As reported by CMF last month, the Community Foundation for Southeast Michigan, The Kresge Foundation and GCIR are part of a new partnership – the Southeast Michigan Immigrant and Refugee Collaborative – which seeks to provide funding to organizations who provide basic needs and legal services to immigrants, as well as other forms of programming and assistance.
The Michigan Immigrant Rights Center (MIRC), the Arab Community Center for Economic and Social Services (ACCESS), Michigan United and the National Partnership for New Americans will be co-hosting the 2019 National Immigrant Integration Conference (NIIC) from October 20-22, 2019, in Detroit.
Learn more about the Southeast Michigan Immigrant and Refugee Funder Collaborative.
Honoring Philanthropy’s Leaders
The 47th Annual Conference included recognition of honorees who have earned this year’s philanthropy awards.
Dr. Gerald K. Smith Award for Philanthropy: Lynne Ferrell
Lynne Ferrell has been named the 2019 recipient of the Dr. Gerald K. Smith Award for Philanthropy, an honor presented by the Michigan Forum for African Americans in Philanthropy (MFAAP). The award honors the significant efforts and contributions of individuals in the field whose work and grantmaking activities promote effective and responsive social change in communities of color. The award was presented by co-chairs of CMF’s MFAAP affinity group: Jonse Young of the Grand Rapids Community Foundation and Marcus McGrew of The Kresge Foundation.
Ferrell leads the portfolio of grants for the Frey Foundation, one of the largest family foundations in Michigan. She is also a member of the foundation’s leadership team, informing organizational culture, strategy and efficiency. Ferrell joined the Frey Foundation in 2000 as a program officer, analyzing funding proposals designed to improve outcomes for young children and catalyze civic development.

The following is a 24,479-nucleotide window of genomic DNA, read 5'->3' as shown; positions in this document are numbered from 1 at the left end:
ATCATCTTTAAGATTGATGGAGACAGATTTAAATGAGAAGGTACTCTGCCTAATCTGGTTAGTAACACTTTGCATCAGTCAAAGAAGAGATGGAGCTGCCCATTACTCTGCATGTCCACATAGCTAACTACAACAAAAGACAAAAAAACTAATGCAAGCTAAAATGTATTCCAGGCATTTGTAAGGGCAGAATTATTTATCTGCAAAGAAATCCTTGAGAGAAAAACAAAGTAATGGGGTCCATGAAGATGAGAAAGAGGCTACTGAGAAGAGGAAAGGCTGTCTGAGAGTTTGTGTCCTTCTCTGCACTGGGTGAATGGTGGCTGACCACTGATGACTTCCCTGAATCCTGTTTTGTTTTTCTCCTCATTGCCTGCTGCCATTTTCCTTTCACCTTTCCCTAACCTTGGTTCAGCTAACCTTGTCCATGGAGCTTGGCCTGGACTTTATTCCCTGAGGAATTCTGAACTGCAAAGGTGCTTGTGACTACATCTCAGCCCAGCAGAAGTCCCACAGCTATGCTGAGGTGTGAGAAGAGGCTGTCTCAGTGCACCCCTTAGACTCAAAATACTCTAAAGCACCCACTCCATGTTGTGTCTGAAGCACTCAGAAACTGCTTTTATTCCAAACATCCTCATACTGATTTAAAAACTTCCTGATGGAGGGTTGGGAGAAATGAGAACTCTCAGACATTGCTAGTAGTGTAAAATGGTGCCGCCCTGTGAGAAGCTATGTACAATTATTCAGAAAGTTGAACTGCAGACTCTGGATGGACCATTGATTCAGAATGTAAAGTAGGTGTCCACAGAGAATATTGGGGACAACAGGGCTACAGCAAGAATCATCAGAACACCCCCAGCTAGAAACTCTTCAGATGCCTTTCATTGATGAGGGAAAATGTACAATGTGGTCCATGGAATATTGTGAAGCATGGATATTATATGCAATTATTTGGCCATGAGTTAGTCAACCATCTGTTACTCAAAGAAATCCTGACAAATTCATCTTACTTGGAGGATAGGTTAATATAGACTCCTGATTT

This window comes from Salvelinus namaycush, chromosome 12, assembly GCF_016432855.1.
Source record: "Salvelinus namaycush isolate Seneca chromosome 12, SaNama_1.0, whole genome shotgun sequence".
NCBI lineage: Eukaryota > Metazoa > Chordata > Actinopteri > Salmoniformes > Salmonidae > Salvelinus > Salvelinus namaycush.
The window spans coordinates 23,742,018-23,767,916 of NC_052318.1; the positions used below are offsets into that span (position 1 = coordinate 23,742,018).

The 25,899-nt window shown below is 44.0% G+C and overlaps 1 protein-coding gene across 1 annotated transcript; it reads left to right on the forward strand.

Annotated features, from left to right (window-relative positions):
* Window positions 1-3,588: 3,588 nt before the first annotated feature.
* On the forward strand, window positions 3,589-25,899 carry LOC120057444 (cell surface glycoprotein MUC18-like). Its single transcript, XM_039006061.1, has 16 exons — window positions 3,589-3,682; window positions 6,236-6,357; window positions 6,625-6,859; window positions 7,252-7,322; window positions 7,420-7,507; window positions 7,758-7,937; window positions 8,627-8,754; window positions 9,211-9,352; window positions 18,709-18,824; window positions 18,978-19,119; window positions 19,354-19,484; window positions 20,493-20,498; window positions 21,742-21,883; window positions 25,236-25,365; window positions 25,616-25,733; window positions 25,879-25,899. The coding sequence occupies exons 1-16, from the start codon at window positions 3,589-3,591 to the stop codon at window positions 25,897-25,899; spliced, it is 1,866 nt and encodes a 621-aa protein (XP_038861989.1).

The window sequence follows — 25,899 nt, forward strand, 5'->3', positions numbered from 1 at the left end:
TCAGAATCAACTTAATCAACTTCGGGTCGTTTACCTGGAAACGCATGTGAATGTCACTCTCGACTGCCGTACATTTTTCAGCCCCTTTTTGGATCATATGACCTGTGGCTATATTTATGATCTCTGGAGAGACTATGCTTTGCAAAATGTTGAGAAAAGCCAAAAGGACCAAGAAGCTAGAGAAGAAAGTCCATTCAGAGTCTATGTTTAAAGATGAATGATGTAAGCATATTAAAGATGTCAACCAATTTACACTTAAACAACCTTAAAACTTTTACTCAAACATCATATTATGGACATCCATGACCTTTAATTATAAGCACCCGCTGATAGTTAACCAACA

“The Frey Foundation and the Frey Family are all incredibly honored to have Lynne be a part of our very important work we do in Western and Northern Michigan,” said Holly Johnson, president and CEO of the foundation. “The tables that Lynne sits at are changed by her influence, and so much of the impact we’ve been able to have in the communities we serve is because of Lynne sitting at those tables.”
Young added, “She is committed to amplifying and lifting voices within the community that may not have been otherwise been lifted.”
In accepting the award, Ferrell said, “I had to learn at an early age that not everyone was going to listen to my voice. I had to find a way for them to hear me, and that was through understanding how to listen and how to find elements of commonality to make sure that voices that are marginalized in the room are being heard.”
Russell G. Mawby Award for Philanthropy: John Erb
John Erb has been named the 2019 recipient of the Russell G. Mawby Award for Philanthropy. The award was presented by Erb’s colleagues Thomas Cook of the Cook Family Foundation and Jon Aaron, William Davidson Foundation, also a member of the CMF Board of Trustees.